An increasing number of entrepreneurs are looking to do more than make a profit—they also want to make a difference. Dubbed “social entrepreneurs” by Bill Drayton, founder and CEO of social change network Ashoka, these go-getters are chasing dreams that are idealistic in nature, but rooted in sound business practice.
“Social entrepreneurs are not content just to give a fish or teach how to fish. They will not rest until they have revolutionized the fishing industry,” Drayton wrote in his book, Leading Social Entrepreneurs: Changing the World.
Today, many colleges are restructuring their courses to fit this growing demand. Between 2003 and 2009, the average increase in social entrepreneurial courses at leading MBA programs was 110%. These same schools also offered twice as many courses on nonprofit management as they did in 2003.
However, while a degree in social entrepreneurship, let alone the word itself, is fairly new—Drayton coined the term in the 1980s—social entrepreneurship in practice has existed much longer. John Muir is widely cited as an early social entrepreneur for his conservationist efforts that date back to the turn of the twentieth century. Muir petitioned Congress to establish the National Parks system in 1890 and founded the Sierra Club two years later.
NerdScholar researched the select universities, colleges, and community colleges that have incorporated social entrepreneurial training into the classroom. Below is our compilation of six exceptional schools that just might help students change the world.
At Babson, the distinction between what does and doesn’t qualify as social entrepreneurship is growing hazier. This is in part due to the strength of its social entrepreneurship programs, which provide students with the necessary tools to build any type of successful venture, as well as Babson’s mission of educating “entrepreneurial leaders who create great social and economic value.” Babson proves its commitment to entrepreneurial education with its own methodology, Entrepreneurial Thought and Action®, which serves as the basis for its courses. In addition, the Babson campus houses two centers for social entrepreneurs, The Lewis Institute for Social Innovation and The Arthur M. Blank Center for Entrepreneurship.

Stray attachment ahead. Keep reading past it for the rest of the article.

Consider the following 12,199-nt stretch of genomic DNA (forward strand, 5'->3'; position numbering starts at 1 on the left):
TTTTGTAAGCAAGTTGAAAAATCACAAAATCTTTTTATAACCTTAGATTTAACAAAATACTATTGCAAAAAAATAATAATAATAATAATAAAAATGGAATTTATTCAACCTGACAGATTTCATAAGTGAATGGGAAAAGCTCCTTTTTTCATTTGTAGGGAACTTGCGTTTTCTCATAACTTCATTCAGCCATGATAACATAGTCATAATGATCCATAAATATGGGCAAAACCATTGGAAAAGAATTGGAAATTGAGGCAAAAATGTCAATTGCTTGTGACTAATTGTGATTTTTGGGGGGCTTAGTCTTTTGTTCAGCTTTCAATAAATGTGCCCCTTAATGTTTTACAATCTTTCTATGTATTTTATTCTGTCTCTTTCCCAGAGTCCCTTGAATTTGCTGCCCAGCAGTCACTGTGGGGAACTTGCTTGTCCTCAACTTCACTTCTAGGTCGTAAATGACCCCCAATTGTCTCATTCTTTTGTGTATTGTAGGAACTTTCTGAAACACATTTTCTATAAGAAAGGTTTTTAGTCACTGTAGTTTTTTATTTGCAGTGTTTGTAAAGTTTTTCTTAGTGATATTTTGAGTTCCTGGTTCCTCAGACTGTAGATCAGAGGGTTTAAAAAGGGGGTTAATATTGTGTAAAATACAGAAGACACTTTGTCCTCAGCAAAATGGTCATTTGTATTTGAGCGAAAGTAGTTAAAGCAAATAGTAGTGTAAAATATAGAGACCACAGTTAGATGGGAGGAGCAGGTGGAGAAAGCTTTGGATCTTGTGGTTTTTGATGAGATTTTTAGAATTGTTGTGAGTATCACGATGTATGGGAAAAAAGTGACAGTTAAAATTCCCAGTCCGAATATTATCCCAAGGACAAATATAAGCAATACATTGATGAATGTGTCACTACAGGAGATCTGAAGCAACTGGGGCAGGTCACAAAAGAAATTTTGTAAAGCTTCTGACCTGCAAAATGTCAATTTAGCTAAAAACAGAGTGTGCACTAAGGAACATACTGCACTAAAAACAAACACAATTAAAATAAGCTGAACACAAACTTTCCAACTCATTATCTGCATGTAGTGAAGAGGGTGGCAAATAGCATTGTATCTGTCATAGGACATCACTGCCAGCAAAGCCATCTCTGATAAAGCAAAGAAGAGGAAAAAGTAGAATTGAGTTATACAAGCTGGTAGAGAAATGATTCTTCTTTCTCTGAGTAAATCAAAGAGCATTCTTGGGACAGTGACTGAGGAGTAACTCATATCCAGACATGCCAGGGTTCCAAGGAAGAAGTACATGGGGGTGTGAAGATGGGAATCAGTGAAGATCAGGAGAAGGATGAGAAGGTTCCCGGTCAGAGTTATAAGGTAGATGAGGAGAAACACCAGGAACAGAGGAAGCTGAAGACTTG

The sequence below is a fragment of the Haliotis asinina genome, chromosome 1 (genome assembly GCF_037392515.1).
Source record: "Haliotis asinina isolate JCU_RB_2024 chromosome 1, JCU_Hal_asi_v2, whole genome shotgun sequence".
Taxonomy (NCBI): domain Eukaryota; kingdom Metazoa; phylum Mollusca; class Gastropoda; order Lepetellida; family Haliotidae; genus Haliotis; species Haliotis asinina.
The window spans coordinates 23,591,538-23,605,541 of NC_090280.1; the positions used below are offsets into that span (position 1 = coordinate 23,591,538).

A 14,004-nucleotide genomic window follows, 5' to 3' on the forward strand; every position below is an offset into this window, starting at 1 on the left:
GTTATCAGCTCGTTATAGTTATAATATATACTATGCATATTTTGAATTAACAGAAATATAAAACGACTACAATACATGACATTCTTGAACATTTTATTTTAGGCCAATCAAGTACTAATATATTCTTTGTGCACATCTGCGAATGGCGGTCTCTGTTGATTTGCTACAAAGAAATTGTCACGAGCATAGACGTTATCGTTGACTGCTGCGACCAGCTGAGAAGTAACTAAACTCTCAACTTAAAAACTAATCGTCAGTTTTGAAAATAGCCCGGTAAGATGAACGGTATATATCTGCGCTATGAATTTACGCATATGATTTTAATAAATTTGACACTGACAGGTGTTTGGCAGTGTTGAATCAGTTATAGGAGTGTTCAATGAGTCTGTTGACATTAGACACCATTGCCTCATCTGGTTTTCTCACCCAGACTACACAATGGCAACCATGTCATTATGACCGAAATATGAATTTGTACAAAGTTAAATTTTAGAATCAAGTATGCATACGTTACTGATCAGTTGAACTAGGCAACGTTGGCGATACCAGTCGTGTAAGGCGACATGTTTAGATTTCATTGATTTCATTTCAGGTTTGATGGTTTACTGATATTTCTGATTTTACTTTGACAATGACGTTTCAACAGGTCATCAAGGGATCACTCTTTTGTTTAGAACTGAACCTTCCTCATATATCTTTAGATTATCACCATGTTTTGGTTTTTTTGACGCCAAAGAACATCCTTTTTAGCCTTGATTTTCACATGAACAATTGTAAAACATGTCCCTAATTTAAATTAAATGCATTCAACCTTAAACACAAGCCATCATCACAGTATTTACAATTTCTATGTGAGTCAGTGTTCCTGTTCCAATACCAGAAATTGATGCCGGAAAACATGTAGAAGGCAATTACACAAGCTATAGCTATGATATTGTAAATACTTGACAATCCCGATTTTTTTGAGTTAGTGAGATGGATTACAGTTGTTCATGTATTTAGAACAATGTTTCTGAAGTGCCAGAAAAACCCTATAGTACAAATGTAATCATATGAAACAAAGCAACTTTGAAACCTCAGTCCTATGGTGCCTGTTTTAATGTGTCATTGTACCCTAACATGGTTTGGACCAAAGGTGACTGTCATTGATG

As a liberal arts school, Middlebury doesn’t offer specialized degrees like social entrepreneurship, yet its Center for Social Entrepreneurship (CSE) has proved to be an outlet for student interest in the field. The CSE hosts a weekly speaker series and its Friday discussions about social change attract students, alumni, and community members. Each January Professor Jon Isham, director of the CSE, teaches a three-week long course entitled “Social Entrepreneurship in the Liberal Arts,” which culminates in the CSE’s annual Symposium. In addition, the CSE Fellowship allows students to explore social entrepreneurship over the course of a three-year period through relevant summer experiences, on-campus activities, and by designing and implementing their own project.
The Master of Arts in Social Entrepreneurship and Change (SEC) program at the Graduate School of Education and Psychology (GSEP) aims to reveal the root cause of broad social challenges, such as hunger, poverty, and homelessness. Pepperdine graduate students are required to travel internationally to study and develop solutions for these problems first-hand. “Central to the program is the belief that real change begins from inside, both within the person and the community,” says Margaret Weber, GSEP dean and SEC program chair. “It is from that foundation that students build their leadership capacity to effect change around the globe.”
Samford’s undergraduates are able to earn a concentration in social entrepreneurship through the Brock School of Business. Program coordinator Jeremy Thornton says that Samford’s program “matches a new generation of business leaders with the skills necessary to address today’s most difficult social problems.” These skills are put to the test when students are partnered with local organizations to develop or improve existing initiatives. In accordance with Samford’s Christian affiliation, Thornton recently led several students on a trip to South Africa where they worked with Living Way Ministry.
The Humanitarian Engineering and Social Entrepreneurship (HESE) program at Penn State is open to undergraduate and graduate students in all majors. Program director Khanjan Mehta stresses that “this convergence is critical to well-balanced, high-preforming teams.” Though HESE offers in-classroom courses, the program centers on scalable projects that situate social entrepreneurship in the modern world. Recent ventures launched in East Africa include greenhouses, ceramic filter presses, and solar dryers—all of which are affordable and easily assembled.
Global studies majors at Everett are able to narrow their focus by earning an endorsement in social entrepreneurship. The program equips students with the skills and knowledge necessary to start their own business within a global context. “It is no secret that all aspects of life are becoming increasingly globalized and business has been leading the way,” says Eugene McAvoy, dean of communication and social sciences. “This endorsement can help students prepare for the demands of global competition while not losing sight of the need for global cooperation.”
Data provided by Harvard Business Review
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